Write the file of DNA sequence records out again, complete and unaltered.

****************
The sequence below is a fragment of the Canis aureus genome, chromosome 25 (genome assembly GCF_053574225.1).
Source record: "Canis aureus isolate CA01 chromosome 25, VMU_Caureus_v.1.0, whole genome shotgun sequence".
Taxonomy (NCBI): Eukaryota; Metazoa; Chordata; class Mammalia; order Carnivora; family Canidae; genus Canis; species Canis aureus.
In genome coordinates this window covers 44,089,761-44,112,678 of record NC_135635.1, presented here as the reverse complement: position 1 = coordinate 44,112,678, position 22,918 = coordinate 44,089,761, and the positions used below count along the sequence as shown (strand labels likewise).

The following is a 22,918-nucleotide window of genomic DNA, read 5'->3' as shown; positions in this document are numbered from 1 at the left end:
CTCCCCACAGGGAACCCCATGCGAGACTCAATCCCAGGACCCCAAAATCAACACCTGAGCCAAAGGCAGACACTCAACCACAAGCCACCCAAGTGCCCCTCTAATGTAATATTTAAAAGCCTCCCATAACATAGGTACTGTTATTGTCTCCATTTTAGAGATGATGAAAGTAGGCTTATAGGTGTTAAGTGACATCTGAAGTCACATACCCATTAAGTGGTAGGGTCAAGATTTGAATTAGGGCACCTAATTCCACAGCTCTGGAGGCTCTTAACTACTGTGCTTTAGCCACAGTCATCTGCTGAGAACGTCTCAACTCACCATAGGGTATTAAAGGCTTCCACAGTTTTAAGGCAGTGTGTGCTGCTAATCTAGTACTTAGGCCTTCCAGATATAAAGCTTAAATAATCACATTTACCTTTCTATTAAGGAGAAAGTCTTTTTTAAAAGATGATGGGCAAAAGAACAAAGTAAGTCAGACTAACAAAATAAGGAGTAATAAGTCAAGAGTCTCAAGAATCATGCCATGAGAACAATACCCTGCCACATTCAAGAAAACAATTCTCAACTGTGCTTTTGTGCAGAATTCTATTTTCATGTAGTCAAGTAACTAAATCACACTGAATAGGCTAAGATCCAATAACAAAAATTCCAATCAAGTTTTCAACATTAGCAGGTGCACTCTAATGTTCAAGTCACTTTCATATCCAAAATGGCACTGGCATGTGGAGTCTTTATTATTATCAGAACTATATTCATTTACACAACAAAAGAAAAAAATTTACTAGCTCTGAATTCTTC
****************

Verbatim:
The sequence below is a fragment of the Canis aureus genome, chromosome 25 (genome assembly GCF_053574225.1).
Source record: "Canis aureus isolate CA01 chromosome 25, VMU_Caureus_v.1.0, whole genome shotgun sequence".
Taxonomy (NCBI): Eukaryota; Metazoa; Chordata; class Mammalia; order Carnivora; family Canidae; genus Canis; species Canis aureus.
In genome coordinates this window covers 44,089,761-44,112,678 of record NC_135635.1, presented here as the reverse complement: position 1 = coordinate 44,112,678, position 22,918 = coordinate 44,089,761, and the positions used below count along the sequence as shown (strand labels likewise).

The following is a 22,918-nucleotide window of genomic DNA, read 5'->3' as shown; positions in this document are numbered from 1 at the left end:
CTCCCCACAGGGAACCCCATGCGAGACTCAATCCCAGGACCCCAAAATCAACACCTGAGCCAAAGGCAGACACTCAACCACAAGCCACCCAAGTGCCCCTCTAATGTAATATTTAAAAGCCTCCCATAACATAGGTACTGTTATTGTCTCCATTTTAGAGATGATGAAAGTAGGCTTATAGGTGTTAAGTGACATCTGAAGTCACATACCCATTAAGTGGTAGGGTCAAGATTTGAATTAGGGCACCTAATTCCACAGCTCTGGAGGCTCTTAACTACTGTGCTTTAGCCACAGTCATCTGCTGAGAACGTCTCAACTCACCATAGGGTATTAAAGGCTTCCACAGTTTTAAGGCAGTGTGTGCTGCTAATCTAGTACTTAGGCCTTCCAGATATAAAGCTTAAATAATCACATTTACCTTTCTATTAAGGAGAAAGTCTTTTTTAAAAGATGATGGGCAAAAGAACAAAGTAAGTCAGACTAACAAAATAAGGAGTAATAAGTCAAGAGTCTCAAGAATCATGCCATGAGAACAATACCCTGCCACATTCAAGAAAACAATTCTCAACTGTGCTTTTGTGCAGAATTCTATTTTCATGTAGTCAAGTAACTAAATCACACTGAATAGGCTAAGATCCAATAACAAAAATTCCAATCAAGTTTTCAACATTAGCAGGTGCACTCTAATGTTCAAGTCACTTTCATATCCAAAATGGCACTGGCATGTGGAGTCTTTATTATTATCAGAACTATATTCATTTACACAACAAAAGAAAAAAATTTACTAGCTCTGAATTCTTC